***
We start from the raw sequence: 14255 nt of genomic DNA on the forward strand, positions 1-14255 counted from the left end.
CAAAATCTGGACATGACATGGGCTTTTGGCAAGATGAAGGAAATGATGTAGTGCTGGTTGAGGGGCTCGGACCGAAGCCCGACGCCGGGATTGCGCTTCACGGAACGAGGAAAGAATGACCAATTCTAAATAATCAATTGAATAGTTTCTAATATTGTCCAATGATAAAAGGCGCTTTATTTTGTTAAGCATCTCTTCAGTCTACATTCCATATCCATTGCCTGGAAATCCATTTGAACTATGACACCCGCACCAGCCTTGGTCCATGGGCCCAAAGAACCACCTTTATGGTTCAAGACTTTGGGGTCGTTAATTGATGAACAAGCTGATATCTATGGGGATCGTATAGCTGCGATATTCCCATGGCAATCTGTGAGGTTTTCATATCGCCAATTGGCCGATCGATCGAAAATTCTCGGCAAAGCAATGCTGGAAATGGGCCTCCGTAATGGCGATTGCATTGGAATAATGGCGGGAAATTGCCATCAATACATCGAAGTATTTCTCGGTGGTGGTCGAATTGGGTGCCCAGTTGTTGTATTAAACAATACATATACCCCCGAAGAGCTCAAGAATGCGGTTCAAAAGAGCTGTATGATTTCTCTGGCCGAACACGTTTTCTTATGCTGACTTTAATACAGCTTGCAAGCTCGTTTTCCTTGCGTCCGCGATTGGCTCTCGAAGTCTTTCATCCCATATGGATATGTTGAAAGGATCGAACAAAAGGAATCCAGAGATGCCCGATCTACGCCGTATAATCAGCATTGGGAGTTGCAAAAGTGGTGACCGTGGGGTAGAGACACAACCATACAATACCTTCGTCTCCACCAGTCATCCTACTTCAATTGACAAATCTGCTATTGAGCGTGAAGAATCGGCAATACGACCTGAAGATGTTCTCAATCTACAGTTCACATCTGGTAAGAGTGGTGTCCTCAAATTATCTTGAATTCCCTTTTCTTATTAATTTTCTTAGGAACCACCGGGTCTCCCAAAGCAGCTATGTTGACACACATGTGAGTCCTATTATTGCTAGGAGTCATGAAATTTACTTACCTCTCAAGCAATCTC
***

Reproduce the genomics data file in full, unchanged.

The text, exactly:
We start from the raw sequence: 14255 nt of genomic DNA on the forward strand, positions 1-14255 counted from the left end.
CAAAATCTGGACATGACATGGGCTTTTGGCAAGATGAAGGAAATGATGTAGTGCTGGTTGAGGGGCTCGGACCGAAGCCCGACGCCGGGATTGCGCTTCACGGAACGAGGAAAGAATGACCAATTCTAAATAATCAATTGAATAGTTTCTAATATTGTCCAATGATAAAAGGCGCTTTATTTTGTTAAGCATCTCTTCAGTCTACATTCCATATCCATTGCCTGGAAATCCATTTGAACTATGACACCCGCACCAGCCTTGGTCCATGGGCCCAAAGAACCACCTTTATGGTTCAAGACTTTGGGGTCGTTAATTGATGAACAAGCTGATATCTATGGGGATCGTATAGCTGCGATATTCCCATGGCAATCTGTGAGGTTTTCATATCGCCAATTGGCCGATCGATCGAAAATTCTCGGCAAAGCAATGCTGGAAATGGGCCTCCGTAATGGCGATTGCATTGGAATAATGGCGGGAAATTGCCATCAATACATCGAAGTATTTCTCGGTGGTGGTCGAATTGGGTGCCCAGTTGTTGTATTAAACAATACATATACCCCCGAAGAGCTCAAGAATGCGGTTCAAAAGAGCTGTATGATTTCTCTGGCCGAACACGTTTTCTTATGCTGACTTTAATACAGCTTGCAAGCTCGTTTTCCTTGCGTCCGCGATTGGCTCTCGAAGTCTTTCATCCCATATGGATATGTTGAAAGGATCGAACAAAAGGAATCCAGAGATGCCCGATCTACGCCGTATAATCAGCATTGGGAGTTGCAAAAGTGGTGACCGTGGGGTAGAGACACAACCATACAATACCTTCGTCTCCACCAGTCATCCTACTTCAATTGACAAATCTGCTATTGAGCGTGAAGAATCGGCAATACGACCTGAAGATGTTCTCAATCTACAGTTCACATCTGGTAAGAGTGGTGTCCTCAAATTATCTTGAATTCCCTTTTCTTATTAATTTTCTTAGGAACCACCGGGTCTCCCAAAGCAGCTATGTTGACACACATGTGAGTCCTATTATTGCTAGGAGTCATGAAATTTACTTACCTCTCAAGCAATCTC